The dramatic drop in oil prices around the world in 2015 is causing GCC Governments to review spending to ensure public projects are necessary, affordable, and efficient and to continue to diversify their economies.
Oil prices have fallen by over 70% in the past 18 months, from a peak of US$115 per barrel in June 2014 to less than US$30 per barrel, as supply has surpassed demand. The USA, which is thought to have among the largest oil reserves in the world, with the capacity to hold up to 713.5 million barrels, is now having difficulties with storage. The shale boom has led to production nearly doubling since 2010.
The slowdown in the Chinese economy has also had a significant effect on the price of oil. China’s National Bureau of Statistics reported in December 2015 that the country's industrial profits fell by $103.8bn in November compared to the same period in 2014. It was the sixth straight month of decline, signaling a continued Chinese economic slowdown in 2016.
The historic nuclear agreement between Iran and world powers last July brought an end to trading sanctions from mid-January 2016 and with it a surplus to the market, further reducing the global price of oil. Iran is expected to add another 600k to 800k barrels a day to the market over the course of 2016.
In addition, the world's largest exporter of oil, The Kingdom of Saudi Arabia (KSA), has refused to cut production, something it has done previously to control oil prices. Analysts estimate that, at present, about one million barrels of oil are being produced over and above daily requirements. Since the middle of 2014, the world has been producing far more oil than required. With supply remaining much higher than demand, prices have plummeted.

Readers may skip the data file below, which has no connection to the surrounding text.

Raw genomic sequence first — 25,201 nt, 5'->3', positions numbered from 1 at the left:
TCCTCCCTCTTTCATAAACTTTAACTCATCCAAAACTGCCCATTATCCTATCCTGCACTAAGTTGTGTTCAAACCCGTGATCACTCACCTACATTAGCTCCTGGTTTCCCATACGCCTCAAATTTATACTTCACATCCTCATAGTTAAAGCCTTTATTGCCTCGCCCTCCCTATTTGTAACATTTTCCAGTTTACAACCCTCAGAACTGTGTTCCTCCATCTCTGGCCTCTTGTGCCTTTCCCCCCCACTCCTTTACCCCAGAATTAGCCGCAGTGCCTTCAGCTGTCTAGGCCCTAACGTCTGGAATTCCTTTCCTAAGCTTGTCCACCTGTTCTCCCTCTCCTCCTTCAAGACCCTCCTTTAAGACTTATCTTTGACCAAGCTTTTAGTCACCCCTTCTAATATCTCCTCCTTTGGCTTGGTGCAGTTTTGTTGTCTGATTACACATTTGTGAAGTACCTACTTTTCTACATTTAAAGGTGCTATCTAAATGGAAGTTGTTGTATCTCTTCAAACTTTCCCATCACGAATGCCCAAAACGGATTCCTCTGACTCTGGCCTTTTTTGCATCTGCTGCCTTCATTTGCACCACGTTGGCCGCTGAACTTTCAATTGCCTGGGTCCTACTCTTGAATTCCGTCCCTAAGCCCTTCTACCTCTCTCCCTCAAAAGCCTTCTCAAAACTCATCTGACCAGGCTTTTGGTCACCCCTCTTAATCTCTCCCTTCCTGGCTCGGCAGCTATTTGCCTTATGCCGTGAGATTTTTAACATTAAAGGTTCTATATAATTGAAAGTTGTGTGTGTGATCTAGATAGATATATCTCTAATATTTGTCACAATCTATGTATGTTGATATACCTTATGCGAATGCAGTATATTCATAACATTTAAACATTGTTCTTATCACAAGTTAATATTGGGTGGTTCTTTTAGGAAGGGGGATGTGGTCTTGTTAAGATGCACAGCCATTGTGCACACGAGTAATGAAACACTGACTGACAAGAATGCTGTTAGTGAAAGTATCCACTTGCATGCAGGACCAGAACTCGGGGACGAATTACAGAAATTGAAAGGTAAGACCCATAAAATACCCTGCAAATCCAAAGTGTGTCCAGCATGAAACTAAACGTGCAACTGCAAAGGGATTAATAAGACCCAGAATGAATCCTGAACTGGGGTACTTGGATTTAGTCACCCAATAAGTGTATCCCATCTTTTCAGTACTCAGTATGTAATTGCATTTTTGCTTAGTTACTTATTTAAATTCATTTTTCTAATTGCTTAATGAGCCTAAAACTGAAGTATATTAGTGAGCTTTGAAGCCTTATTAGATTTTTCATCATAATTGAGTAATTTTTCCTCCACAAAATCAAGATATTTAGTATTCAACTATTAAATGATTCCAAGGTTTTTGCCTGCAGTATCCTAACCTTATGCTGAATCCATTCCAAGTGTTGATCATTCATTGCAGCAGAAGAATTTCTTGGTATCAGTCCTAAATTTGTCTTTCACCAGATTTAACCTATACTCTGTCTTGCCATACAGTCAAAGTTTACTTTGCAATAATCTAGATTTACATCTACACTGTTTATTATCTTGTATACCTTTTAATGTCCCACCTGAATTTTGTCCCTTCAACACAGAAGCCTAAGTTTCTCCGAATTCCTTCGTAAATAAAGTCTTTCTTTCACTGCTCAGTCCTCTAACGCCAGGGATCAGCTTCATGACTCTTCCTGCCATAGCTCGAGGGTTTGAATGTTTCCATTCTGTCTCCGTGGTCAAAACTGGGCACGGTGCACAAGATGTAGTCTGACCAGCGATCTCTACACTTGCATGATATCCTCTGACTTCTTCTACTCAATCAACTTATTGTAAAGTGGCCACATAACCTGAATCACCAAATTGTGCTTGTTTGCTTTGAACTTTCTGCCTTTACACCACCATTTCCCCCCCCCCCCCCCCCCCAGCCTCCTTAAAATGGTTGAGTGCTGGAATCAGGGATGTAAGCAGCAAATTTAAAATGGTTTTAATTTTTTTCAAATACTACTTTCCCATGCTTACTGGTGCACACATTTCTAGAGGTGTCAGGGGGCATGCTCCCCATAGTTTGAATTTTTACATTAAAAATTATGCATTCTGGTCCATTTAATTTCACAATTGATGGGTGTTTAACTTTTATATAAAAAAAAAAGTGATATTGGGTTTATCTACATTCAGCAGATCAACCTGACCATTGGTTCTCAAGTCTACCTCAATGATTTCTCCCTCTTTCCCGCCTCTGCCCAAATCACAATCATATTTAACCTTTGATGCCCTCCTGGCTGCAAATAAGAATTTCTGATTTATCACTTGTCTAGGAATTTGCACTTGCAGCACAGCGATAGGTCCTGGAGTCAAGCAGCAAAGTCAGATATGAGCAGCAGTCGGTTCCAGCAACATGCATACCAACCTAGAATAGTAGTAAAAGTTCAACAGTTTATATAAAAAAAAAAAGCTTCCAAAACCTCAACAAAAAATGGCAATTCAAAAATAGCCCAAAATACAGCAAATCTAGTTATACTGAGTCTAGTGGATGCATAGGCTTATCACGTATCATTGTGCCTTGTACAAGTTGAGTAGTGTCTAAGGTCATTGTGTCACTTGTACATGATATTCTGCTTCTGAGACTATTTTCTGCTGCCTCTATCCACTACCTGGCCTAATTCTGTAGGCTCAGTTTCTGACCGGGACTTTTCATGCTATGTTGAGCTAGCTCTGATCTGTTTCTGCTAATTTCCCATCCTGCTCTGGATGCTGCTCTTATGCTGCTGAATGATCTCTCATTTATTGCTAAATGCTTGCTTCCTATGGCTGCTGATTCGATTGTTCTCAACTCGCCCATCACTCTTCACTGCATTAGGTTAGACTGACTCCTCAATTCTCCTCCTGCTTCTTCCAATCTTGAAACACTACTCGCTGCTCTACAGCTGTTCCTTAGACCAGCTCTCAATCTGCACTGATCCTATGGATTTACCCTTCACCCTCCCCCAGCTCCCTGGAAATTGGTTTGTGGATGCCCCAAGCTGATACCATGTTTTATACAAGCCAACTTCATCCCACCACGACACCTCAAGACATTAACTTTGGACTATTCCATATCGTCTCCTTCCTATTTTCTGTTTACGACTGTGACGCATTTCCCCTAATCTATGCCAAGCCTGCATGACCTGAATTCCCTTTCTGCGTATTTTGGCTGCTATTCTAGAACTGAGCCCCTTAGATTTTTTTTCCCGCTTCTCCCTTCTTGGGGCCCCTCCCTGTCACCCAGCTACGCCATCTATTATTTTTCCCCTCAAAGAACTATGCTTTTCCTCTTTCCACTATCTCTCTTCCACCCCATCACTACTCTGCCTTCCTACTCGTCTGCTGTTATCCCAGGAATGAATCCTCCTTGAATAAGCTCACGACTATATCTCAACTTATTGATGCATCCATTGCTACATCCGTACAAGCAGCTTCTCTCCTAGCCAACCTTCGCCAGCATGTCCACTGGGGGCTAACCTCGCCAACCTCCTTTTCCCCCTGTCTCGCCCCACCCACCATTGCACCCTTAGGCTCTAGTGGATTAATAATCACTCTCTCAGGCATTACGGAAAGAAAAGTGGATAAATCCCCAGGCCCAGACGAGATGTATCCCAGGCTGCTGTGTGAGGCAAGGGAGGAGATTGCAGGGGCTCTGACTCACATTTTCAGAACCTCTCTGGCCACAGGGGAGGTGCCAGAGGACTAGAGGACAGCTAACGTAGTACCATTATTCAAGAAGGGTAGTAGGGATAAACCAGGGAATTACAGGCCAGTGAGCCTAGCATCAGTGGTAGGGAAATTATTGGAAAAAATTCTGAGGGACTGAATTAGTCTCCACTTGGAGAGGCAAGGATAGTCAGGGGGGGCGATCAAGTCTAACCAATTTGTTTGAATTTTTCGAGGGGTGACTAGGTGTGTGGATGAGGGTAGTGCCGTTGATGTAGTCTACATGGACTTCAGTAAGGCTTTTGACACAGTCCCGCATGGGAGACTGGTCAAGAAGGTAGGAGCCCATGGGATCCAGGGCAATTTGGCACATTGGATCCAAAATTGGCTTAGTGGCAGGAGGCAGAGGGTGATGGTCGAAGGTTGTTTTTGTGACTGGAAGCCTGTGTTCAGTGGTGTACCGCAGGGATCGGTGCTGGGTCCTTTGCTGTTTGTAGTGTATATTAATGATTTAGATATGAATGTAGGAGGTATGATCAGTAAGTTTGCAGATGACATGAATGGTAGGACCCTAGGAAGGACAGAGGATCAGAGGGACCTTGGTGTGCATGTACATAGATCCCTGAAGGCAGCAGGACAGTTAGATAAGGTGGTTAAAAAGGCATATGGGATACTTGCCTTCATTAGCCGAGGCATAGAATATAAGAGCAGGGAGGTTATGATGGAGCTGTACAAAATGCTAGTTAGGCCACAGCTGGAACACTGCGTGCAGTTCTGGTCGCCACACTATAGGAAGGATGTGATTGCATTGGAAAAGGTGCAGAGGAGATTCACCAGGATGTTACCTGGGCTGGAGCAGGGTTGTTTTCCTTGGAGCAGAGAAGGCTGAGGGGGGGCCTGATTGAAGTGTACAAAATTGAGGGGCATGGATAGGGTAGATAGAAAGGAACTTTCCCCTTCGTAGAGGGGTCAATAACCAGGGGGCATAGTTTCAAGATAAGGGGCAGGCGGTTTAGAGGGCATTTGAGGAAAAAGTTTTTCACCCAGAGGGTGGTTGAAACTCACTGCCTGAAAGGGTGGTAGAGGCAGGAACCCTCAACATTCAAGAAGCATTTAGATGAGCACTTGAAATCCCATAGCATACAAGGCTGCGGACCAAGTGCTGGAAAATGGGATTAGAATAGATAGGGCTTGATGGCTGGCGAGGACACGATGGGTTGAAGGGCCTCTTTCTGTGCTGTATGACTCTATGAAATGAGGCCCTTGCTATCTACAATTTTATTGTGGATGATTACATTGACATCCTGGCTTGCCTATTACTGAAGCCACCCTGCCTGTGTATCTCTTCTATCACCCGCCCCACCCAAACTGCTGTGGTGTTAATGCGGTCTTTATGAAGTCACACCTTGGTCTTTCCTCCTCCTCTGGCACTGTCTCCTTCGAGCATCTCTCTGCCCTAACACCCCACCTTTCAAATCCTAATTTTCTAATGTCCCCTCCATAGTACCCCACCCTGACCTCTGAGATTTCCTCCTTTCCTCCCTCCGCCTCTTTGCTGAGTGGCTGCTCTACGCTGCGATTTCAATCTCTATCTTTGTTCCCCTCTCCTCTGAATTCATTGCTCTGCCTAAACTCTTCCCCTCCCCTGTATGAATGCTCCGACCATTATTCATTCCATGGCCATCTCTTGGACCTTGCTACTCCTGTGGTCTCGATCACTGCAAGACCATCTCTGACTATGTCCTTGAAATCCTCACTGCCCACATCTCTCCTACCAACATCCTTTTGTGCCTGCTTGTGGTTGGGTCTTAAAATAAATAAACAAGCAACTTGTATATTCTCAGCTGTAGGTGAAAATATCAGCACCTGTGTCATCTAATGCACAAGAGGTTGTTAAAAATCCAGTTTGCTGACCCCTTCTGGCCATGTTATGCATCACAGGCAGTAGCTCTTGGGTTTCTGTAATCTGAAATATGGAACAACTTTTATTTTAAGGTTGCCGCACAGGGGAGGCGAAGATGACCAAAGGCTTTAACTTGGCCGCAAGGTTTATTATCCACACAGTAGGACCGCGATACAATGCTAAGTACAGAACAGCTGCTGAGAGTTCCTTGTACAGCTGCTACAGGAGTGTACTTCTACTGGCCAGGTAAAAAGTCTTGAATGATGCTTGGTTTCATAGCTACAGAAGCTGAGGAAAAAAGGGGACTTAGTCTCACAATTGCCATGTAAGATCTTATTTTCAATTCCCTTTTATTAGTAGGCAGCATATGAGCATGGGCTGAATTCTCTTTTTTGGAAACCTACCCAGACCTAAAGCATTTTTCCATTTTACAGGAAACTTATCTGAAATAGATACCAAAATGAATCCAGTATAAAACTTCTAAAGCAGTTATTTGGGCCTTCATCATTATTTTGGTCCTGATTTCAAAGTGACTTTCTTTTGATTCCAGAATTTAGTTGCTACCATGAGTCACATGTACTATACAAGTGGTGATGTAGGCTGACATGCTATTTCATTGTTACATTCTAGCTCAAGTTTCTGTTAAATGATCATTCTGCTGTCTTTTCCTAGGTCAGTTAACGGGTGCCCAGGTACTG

History has shown that there is a direct relationship between oil prices and project spending in the GCC. In 2002 US$9.7bn of construction contracts were awarded per annum, increasing to US$126bn by 2008Oil prices increased from US$20-$100 over the same period.
With this latest drop in oil prices Governments are delaying making decisions and have reduced the number of construction project contracts awarded. This has been evident across the industry for 2015, with fewer contract awards and tightening cash flow, as organisations adjust their capital expenditure plans.
In 2016, the GCC has predicted that contracts will be awarded in excess of value of $140bn – approximately a 15% drop on last year. KSA, UAE, Qatar and Kuwait are expected to award a total of US$123.7bn worth of projects, whilst Oman and Bahrain are anticipated to maintain their 2015 spending with a combined forecast of US$16.3bn. It should be noted that in 2015 projects awarded in the GCC were a little short of the US$165bn prediction.
In 2016, the GCC has predicted that contracts will be awarded in excess of value of $140bn – approximately a 15% drop on last year.
The outlook in Dubai for 2016 is cautiously optimistic. The government has increased its expenditure by 12%, compared with its 2015 figure of US$12bn. It is planning to maintain the size of its investments in infrastructure over the next five years. 37% of spending, or US$4.6bn, will go towards health, education, housing, and community development, compared with US$3.8bn in 2015. The increase in this year’s budget shows the diversified nature of the Dubai economy, with oil only providing 6% of its revenue.